Inside the Secret Affair Between Silicon Valley and the Pentagon
Silicon Valley is often praised as an exemplary model for private sector innovation. But this characterization can ignore an important element of startup work, namely Silicon Valley's relatively under-the-radar relationship with Washington.
It turns out the private sector's prized center for entrepreneurship has a close and expanding relationship with the government defense community. The Pentagon has long turned America's brightest technology minds in Silicon Valley in order to help develop data and security systems to fend off digital threats developing in the 21st Century. But the relationship is not, in fact, one-sided. Just as defense professionals are turning more and more to California's startup hub, Silicon Valley has also turned to the government to recruit intelligence experts to contribute to private sector innovation after they leave Washington.
This surprisingly symbiotic relationship between the Pentagon and the technology industry developed quickly as the increasing threat of cyber attacks expanded demand for innovations in data management and online security. With increasing demand from government officials to better protect America's cyber systems, more and more money has poured into Silicon Valley to help contribute to the country's digital innovations. The Department of Defense spent a whopping $40 billion in overall IT spending last year, a significant chunk of it toward private technology contractors. According to the National Venture Capital Association, overall venture funding for digital security startups in Silicon Valley has more than doubled in only a few years.
But the relationship between defense programs and the startup world is not simply defined along financial lines. Much of the under-the-radar aspects of Washington's ties with Silicon Valley relate to a symbiotic exchange of personnel taking place more and more between professionals involved in these sectors.
These industry ties gained some high profile exposure, for example, when Max Kelly, the former Chief Security Officer for Facebook, left the social media company in 2010 to work for the U.S. National Security Agency. Kelly's swift move to government raised some eyebrows at the time, as most of the startup world's stars were expected to remain within the hallowed halls of Silicon Valley's major startups.
But just as Washington has turned to Silicon Valley to help finance cyber security innovations and recruit experts, Silicon Valley has also turned to Washington to identify new players to contribute to private sector work on data security. A number of prominent Department of Defense and intelligence professionals have even left Washington on their own accord to join or start technology start-ups specializing in data and security systems.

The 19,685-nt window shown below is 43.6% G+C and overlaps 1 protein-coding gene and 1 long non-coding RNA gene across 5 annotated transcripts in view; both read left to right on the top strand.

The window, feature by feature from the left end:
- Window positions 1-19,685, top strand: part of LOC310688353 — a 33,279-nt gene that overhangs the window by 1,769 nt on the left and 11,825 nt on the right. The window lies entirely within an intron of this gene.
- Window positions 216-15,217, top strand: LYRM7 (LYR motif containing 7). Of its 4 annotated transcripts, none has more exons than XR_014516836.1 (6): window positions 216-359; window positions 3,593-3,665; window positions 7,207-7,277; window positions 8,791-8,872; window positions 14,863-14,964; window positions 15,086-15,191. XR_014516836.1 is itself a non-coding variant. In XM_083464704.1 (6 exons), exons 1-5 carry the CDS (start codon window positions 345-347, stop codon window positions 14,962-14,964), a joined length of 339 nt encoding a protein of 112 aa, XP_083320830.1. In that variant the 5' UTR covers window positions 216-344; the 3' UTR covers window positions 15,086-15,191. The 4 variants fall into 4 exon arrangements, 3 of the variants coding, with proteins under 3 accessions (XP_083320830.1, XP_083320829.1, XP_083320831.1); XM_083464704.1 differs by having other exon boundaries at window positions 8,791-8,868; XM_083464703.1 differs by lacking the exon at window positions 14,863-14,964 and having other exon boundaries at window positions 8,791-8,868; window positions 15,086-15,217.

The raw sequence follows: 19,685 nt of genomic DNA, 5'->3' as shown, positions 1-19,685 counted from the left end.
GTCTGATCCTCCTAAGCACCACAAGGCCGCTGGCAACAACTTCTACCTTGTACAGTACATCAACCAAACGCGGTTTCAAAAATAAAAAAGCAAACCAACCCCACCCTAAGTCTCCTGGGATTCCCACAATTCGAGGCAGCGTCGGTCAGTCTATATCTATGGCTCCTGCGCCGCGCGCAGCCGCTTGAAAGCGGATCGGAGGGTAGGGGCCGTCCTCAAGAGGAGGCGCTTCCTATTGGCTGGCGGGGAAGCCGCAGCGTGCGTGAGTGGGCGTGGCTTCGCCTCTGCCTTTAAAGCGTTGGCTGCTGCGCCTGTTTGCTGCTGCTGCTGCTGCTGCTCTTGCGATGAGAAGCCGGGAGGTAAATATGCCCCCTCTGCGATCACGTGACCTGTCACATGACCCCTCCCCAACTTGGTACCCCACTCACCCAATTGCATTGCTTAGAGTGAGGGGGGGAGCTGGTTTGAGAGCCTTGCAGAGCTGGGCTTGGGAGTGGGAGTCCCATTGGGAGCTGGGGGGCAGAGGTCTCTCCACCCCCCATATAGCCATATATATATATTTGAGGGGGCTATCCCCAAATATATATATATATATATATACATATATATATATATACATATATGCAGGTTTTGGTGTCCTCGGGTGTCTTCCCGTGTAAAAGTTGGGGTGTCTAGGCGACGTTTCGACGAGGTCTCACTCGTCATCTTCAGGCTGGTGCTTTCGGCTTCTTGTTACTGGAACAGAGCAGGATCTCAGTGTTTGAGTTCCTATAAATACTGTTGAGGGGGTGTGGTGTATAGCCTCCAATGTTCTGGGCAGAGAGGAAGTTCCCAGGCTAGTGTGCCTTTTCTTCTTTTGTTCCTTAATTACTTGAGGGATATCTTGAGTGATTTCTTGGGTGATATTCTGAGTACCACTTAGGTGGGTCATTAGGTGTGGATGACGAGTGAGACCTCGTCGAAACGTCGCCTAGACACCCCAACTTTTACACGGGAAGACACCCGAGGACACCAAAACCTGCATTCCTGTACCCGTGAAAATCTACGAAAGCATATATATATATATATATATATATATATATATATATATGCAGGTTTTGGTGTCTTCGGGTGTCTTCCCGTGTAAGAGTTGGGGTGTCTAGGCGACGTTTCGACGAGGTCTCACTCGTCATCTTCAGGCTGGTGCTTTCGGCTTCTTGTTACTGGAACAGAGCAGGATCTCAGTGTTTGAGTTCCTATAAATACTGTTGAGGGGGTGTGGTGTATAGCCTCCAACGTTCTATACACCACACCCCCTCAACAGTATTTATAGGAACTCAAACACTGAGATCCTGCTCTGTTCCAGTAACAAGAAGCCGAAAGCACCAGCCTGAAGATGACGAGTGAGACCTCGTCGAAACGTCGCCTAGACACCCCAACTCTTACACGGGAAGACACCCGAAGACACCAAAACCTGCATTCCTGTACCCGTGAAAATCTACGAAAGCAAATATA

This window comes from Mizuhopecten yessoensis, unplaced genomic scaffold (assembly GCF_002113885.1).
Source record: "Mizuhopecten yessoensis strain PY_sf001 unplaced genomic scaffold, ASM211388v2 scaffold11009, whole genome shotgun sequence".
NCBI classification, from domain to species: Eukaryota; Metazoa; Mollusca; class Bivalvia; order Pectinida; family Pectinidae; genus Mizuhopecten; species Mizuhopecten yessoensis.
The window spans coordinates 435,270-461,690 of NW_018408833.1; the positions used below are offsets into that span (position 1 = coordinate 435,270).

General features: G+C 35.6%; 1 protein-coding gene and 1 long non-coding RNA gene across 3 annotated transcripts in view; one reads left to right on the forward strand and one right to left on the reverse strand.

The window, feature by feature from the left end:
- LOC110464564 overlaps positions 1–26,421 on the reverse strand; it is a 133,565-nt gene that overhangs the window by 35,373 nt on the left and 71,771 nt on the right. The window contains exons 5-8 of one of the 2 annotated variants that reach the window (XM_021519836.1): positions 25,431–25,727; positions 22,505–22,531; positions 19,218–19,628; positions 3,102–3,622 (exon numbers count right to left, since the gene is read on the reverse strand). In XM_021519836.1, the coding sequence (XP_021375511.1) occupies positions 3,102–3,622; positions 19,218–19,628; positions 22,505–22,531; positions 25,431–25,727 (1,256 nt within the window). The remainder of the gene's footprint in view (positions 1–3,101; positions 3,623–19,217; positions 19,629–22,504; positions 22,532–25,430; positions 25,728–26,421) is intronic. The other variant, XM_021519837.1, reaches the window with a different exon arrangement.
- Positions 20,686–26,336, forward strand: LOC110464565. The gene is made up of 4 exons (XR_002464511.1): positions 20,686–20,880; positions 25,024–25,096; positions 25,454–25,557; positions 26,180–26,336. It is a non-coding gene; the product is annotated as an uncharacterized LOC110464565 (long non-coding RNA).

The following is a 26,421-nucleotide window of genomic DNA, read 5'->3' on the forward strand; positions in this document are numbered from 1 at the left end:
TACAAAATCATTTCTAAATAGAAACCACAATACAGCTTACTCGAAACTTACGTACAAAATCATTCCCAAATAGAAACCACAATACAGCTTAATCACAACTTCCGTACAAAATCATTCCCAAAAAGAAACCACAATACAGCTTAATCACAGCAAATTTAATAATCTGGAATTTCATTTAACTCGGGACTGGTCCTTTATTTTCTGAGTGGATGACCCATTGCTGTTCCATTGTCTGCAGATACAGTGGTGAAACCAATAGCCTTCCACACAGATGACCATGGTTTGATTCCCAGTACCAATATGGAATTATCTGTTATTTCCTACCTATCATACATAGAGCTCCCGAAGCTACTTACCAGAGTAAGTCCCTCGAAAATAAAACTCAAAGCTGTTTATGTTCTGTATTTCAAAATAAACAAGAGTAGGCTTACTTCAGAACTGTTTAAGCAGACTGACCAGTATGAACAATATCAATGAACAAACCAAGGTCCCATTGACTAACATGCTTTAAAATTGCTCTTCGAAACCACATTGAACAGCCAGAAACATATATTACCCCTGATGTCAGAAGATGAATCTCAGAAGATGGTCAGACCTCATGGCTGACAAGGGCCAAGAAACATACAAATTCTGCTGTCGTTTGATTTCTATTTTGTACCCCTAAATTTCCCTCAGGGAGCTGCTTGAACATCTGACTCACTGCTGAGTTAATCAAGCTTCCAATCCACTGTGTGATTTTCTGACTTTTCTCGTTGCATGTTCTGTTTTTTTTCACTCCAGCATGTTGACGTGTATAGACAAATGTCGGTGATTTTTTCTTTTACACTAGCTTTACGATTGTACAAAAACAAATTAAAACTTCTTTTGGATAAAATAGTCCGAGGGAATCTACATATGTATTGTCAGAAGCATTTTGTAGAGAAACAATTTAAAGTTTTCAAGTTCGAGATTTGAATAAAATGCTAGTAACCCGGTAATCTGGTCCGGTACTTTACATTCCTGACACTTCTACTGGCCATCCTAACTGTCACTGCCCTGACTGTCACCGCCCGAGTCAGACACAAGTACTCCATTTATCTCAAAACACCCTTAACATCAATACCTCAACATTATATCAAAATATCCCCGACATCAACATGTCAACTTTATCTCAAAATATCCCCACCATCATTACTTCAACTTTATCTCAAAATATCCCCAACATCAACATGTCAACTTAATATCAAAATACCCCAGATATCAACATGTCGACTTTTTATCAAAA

Jay Kaplan and Mark Kuhr, for example, are two former NSA counter-terrorism operatives who met at the government agency, and leveraged their Washington expertise after four years of government work to head to Silicon Valley. Soonafter leaving the NSA, the pair raised $1.5 million in seed money to start Synack, a growing startup that works to vet for security vulnerabilities.
Kaplan and Kuhr are just two examples of many former intelligence officials making the shift to Silicon Valley. Matthew Howard, a former Navy intelligence analyst, now works as a managing partner at Silicon Valley growth equity investment firm, Norwest Venture Partners. He recently told the New York Times that his relationship with Silicon Valley as a former intelligence official is not uncommon. Military and intelligence professionals have, "unique insights," he explained, because they've been on the front lines of security crises. But he admitted the relationship can be tenuous. “"Now they'’ve got commercial desires," he added about his colleagues, admitting, "The lines are blurring.”"
Marc Rotenberg, Executive Director at Washington's public interest research firm Electronic Privacy Information Center, has criticized this relationship between Washingtonians and Silicon Valley as lacking transparency. The close relationship can, he says, be both beneficial and dangerous,:"Sometimes in ways that fund further innovation and other times in ways that might be very troubling to many people.”" He added, “"Both sides like to maintain a myth of distant relations. The ties have been in place for a long time."